Recess round-up: July 12, 2010

A daily dose of education news around the nation – just in time for a little mid-day break!

Introduction to college: A new program in Alaska targets high school juniors who would be the first in their families to go to college and introduces them to campus life. (Anchorage Daily News)

Across the country, colleges are emphasizing college orientations – and getting mom and dad more involved. (Chicago Tribune)

Teacher placement: The Denver Public Schools tried out a new teacher placement system this year, which was designed to avoid “forced placements” of teachers in the district’s lowest-performing schools. (Denver Post)

Online degrees: The University of California hopes soon to offer an online bachelor’s degree, proposing a “highly selective, fully online, credit-bearing program.” (San Francisco Chronicle)

Merit pay: Bonus checks for teachers whose students performed well on standardized tests this year have begun to make their way out in Florida – but not everyone is happy about the checks. (Orlando Sentinel)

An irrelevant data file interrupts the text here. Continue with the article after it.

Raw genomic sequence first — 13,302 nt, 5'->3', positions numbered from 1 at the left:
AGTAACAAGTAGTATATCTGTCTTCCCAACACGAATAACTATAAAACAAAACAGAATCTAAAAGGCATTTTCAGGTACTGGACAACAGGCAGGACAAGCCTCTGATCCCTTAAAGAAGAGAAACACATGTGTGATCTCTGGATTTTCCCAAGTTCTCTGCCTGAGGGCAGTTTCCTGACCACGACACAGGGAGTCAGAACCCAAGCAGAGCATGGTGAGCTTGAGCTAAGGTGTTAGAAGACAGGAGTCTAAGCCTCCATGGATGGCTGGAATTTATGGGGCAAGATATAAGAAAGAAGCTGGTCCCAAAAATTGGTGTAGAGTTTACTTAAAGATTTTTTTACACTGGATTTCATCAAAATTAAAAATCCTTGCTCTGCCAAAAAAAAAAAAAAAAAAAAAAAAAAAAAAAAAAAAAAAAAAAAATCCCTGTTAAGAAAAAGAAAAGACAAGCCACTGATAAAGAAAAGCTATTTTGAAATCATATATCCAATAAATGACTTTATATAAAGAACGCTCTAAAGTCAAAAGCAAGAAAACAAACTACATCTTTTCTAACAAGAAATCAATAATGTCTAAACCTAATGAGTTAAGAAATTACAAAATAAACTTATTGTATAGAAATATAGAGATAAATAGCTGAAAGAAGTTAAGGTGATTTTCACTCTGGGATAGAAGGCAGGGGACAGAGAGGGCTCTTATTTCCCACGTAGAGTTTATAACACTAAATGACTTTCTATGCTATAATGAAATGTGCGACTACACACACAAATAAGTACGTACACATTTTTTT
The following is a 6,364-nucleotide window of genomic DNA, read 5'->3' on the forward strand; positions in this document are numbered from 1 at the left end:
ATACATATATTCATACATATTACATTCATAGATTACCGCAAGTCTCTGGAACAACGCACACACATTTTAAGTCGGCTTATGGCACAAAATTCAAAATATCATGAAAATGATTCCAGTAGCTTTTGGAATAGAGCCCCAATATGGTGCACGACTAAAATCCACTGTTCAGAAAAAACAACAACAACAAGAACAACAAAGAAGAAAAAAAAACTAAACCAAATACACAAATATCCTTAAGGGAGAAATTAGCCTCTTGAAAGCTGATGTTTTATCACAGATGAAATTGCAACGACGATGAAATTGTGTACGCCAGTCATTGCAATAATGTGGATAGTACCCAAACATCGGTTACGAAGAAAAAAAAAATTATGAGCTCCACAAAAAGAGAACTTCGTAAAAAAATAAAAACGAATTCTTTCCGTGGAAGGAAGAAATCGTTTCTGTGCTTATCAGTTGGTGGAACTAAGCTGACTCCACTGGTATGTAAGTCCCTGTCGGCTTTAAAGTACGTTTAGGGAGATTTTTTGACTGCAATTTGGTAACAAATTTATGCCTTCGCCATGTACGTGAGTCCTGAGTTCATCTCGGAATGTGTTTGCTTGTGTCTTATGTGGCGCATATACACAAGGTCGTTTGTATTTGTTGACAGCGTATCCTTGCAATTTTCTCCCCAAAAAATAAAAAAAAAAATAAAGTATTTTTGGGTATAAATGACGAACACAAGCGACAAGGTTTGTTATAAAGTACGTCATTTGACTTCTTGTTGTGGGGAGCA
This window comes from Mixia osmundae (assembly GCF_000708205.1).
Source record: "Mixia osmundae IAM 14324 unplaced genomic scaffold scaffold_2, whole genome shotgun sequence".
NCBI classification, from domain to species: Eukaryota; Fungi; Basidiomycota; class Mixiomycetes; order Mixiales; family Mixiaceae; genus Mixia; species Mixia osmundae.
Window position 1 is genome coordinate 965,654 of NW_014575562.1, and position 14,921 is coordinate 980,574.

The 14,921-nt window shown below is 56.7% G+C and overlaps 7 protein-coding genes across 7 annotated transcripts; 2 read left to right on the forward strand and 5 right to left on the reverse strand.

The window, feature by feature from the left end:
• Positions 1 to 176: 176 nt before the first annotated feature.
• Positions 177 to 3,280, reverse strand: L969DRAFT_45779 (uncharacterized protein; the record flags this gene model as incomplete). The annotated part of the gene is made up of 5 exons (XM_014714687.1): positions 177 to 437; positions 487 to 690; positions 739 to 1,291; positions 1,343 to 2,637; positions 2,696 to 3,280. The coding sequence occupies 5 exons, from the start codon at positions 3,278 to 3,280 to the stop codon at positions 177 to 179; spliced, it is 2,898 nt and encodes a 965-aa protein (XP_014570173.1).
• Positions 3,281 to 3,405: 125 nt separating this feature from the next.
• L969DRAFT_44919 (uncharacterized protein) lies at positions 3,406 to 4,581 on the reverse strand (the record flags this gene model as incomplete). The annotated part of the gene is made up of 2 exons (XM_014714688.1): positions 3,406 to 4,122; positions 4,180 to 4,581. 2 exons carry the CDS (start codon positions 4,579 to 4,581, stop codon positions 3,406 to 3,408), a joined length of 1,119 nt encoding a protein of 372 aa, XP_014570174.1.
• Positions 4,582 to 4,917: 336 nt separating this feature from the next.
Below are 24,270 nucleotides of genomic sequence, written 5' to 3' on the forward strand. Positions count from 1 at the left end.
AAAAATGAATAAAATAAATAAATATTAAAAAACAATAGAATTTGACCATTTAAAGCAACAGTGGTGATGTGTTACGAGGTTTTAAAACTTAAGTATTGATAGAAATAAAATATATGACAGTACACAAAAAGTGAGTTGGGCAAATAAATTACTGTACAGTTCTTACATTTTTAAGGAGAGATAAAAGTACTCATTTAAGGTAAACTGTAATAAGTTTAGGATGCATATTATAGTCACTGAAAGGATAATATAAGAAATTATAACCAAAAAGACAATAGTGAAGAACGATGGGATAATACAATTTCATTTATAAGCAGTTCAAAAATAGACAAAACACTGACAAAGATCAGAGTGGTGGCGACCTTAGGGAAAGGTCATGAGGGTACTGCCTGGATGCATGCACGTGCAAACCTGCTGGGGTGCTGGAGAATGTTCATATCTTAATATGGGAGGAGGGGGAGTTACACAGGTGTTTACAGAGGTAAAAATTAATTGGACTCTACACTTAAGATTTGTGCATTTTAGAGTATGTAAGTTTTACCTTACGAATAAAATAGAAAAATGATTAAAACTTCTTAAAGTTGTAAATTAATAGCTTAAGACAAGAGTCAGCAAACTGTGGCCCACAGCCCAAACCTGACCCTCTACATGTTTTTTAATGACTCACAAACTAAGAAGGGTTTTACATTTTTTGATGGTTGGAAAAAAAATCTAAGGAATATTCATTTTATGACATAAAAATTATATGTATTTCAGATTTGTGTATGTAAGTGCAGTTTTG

‘Recapturing’ dropouts: A superintendent in Baton Rouge, Louisiana is considering hiring groups to “recapture” dropouts and enroll them in new, alternative schools. (The Advocate)

High school standards: South Dakota students will now have to pass geometry, algebra II, physics and chemistry to graduate from high school. But some worry that these classes will simply become dumbed down. (Argus Leader)

Stimulus money: Thirty-nine states put stimulus money toward higher education this year. So what happens when those funds dry up? (

College completion: West Virginia Gov. Joe Manchin III announced over the weekend that higher education productivity would be the focus of his term as chair of the National Governors Association. (Inside Higher Ed)

Sarah Butrymowicz